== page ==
National Academies webinar on “Using GIS to Make Urban Mobility More Sustainable”

The Geographical Sciences Committee of the National Academies of Science, Engineering and Medicine has posted a recording of my 1 March 2017 webinar on “Using GIS to Make Urban Mobility More Sustainable.”  Thanks to the GSC for sponsoring and hosting this event!

Road building, traffic safety, oil by rail and air quality: A brimming cornucopia of transportation news

Some days its seems like it rains transportation news.  Today is one of those days.  I’m going to be efficient (read: lazy) and provide a single round-up of several interesting news items:

  1. People are driving less so should we stop building new roads? As the Atlantic Cities reports, vehicle miles traveled in the US is leveling, perhaps declining.  When will we stop increasing road capacity and invest in alternative modes?  (Thanks to Michael Widener for this post.)
  2. This week in my Sustainable Transportation course, we talked about safety.  Lo and behold, a tale of two “cities” spews forth from cyberspace – a map of NYC traffic fatalities and injuries and an article from The Economist about why Sweden has so few roads deaths.  (The Economist article notes that NYC is trying to match Sweden’s success with its Vision Zero Initiative.  One can see why.)
  3. Meanwhile in upstate New York, there is increasing concern about the amount of oil traveling by rail instead of pipelines due to the domestic energy boom.  [NYT: Bakken Crude, Rolling Through Albany].   ‘ “Albany is getting a lot of the risk and almost no economic benefits or jobs from this,” said Susan Christopherson, a professor at Cornell University’s Department of City and Regional Planning.’
  4. Speaking of crude, one reason why Putin is watching developments in the Ukraine is so many of Russia’s gas and oil pipelines pass through it.  [NYT: The Ukraine in Maps]
  5. Finally, air quality is so bad in China it is being compared to “nuclear winter”: sunlight can not get through to crops, potentially threatening the food supply.  [The Guardian: China’s toxic air pollution resembles nuclear winter, say scientists]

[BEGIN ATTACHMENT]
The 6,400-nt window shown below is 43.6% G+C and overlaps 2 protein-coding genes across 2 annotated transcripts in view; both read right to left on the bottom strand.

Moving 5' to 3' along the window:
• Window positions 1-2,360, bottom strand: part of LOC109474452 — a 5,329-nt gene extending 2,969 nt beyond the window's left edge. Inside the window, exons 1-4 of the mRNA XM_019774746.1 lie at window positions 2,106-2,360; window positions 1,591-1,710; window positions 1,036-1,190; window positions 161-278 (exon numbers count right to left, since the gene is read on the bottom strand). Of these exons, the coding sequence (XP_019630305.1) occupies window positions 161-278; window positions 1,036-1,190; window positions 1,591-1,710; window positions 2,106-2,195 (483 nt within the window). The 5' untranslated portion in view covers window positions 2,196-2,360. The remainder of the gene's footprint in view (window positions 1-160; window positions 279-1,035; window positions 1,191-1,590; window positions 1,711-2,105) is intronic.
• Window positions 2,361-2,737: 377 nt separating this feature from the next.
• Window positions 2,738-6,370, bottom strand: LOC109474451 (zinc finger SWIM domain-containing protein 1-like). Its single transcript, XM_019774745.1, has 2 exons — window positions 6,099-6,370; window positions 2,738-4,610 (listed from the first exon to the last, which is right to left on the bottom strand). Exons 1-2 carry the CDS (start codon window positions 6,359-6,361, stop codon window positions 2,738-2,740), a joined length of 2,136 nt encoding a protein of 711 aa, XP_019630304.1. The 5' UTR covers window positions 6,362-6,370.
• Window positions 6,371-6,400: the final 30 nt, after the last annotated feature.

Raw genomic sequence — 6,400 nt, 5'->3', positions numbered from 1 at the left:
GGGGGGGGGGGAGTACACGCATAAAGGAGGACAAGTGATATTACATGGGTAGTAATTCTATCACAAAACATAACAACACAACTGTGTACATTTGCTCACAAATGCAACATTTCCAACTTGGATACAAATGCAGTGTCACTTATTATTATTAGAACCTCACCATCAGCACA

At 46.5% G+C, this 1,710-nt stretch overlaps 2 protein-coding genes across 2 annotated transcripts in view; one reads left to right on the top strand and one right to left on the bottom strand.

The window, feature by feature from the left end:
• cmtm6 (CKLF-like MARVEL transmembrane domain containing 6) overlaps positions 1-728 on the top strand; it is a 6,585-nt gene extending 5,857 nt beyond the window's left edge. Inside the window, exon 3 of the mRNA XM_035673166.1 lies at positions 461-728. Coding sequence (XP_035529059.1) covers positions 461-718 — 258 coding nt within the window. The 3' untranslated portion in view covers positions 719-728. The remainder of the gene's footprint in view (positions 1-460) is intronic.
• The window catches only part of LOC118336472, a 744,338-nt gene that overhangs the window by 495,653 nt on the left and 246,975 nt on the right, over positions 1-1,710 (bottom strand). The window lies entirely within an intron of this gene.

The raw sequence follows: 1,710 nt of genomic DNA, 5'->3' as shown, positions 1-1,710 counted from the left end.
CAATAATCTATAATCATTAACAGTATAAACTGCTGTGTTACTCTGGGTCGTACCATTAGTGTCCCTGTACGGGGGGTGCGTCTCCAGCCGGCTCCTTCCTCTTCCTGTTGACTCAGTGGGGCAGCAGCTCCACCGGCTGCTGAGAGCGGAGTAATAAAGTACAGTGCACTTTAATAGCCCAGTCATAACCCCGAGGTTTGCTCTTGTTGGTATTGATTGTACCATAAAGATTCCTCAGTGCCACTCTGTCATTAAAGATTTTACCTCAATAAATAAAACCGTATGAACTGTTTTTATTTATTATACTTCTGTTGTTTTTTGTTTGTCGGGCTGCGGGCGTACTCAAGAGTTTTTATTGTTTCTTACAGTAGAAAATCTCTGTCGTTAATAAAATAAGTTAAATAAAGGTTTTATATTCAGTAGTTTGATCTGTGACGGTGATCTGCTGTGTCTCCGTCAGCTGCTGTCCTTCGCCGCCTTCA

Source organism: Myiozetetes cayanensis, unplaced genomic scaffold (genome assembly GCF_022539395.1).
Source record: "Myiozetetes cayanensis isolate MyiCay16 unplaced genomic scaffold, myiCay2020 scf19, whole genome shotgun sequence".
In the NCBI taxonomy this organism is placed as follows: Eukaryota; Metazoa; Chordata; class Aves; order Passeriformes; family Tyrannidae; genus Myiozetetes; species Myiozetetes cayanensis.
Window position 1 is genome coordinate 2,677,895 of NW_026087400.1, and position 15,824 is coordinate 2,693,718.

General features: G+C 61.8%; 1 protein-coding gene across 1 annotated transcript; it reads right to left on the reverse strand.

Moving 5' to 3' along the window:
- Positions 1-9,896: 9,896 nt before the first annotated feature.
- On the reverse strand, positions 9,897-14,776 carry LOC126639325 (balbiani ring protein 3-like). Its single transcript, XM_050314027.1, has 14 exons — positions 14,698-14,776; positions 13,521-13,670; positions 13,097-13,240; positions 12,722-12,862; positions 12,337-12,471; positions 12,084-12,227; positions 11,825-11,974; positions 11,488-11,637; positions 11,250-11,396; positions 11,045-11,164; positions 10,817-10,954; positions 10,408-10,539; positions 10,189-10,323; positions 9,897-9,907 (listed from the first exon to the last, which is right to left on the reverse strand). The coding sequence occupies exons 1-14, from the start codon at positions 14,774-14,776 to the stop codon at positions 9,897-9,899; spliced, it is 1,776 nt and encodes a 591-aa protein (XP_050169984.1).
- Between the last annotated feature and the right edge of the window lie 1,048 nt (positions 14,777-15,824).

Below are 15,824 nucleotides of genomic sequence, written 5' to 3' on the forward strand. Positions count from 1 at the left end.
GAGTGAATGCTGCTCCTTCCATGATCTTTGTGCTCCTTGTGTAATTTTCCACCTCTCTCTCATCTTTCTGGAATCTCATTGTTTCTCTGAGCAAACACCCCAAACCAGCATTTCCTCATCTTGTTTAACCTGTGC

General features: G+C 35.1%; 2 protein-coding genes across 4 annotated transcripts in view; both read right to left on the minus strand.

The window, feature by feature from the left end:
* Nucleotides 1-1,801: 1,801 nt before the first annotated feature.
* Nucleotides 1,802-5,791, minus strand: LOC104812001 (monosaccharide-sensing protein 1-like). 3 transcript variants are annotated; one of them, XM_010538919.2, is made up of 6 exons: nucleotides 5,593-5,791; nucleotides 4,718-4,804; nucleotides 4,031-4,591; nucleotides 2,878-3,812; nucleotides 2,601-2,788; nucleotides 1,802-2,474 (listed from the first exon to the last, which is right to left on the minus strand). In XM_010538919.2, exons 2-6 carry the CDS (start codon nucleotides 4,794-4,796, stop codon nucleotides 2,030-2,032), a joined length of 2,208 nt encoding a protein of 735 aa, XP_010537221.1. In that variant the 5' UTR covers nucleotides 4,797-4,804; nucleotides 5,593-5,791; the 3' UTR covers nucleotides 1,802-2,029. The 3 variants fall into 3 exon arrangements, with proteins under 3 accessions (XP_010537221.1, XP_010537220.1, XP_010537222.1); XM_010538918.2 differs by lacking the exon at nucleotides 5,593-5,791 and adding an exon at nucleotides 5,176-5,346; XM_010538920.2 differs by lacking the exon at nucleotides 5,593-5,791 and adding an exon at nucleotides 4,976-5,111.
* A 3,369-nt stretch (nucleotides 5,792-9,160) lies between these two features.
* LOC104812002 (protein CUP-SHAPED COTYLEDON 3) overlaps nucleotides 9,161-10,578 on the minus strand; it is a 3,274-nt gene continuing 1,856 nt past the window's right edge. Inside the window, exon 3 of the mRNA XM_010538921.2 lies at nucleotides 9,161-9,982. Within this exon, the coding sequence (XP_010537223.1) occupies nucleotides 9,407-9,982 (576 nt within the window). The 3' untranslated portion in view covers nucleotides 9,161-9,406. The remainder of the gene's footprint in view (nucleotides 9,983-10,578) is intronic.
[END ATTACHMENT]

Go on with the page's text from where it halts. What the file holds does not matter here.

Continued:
Air pollution and school absences

I recently moved to Columbus, Ohio from Salt Lake City, Utah, a place we enjoyed albeit with some notable exceptions, including the poor air quality during the winter.

The Wasatch Front is plagued with persistent cold air pools in the winter; known more informally as temperature inversions.  These occur when high pressure settles in over the Intermountain West, causing cold air to settle in the valleys and trapping pollutants.  Inversions are becoming more chronic with climate change, and more people and especially vehicles in the Salt Lake Valley is creating among the worse PM2.5 pollutant problem in the United States.  PM2.5 is particulate matter that is 2.5 microns in size or smaller; this is very nasty stuff that penetrates deep in your lungs and crosses into the bloodstream to affect much of your body.

A recent study by BYU economist Arden Pope and the Salt Lake Tribune suggests the toll being taken on a vulnerable population in Utah – children.  Evidence suggests that school absences correlate with PM2.5 levels.   The number of elementary students absent from school increase with air pollution levels in Salt Lake City, Provo and Alpine. However, in mountainous Park City, which sits above the haze, school absences rose before and after weekends and holiday breaks, but were otherwise flat.    [ Bad air: Pollution and school absences]

I’ve also done some research on air quality issues in northern Utah, showing that the air quality alert system may be increasing, not decreasing, the amount of driving in Utah.  [Utah’s Air Quality Alerts May Have Inadvertently Put More Cars on the Road]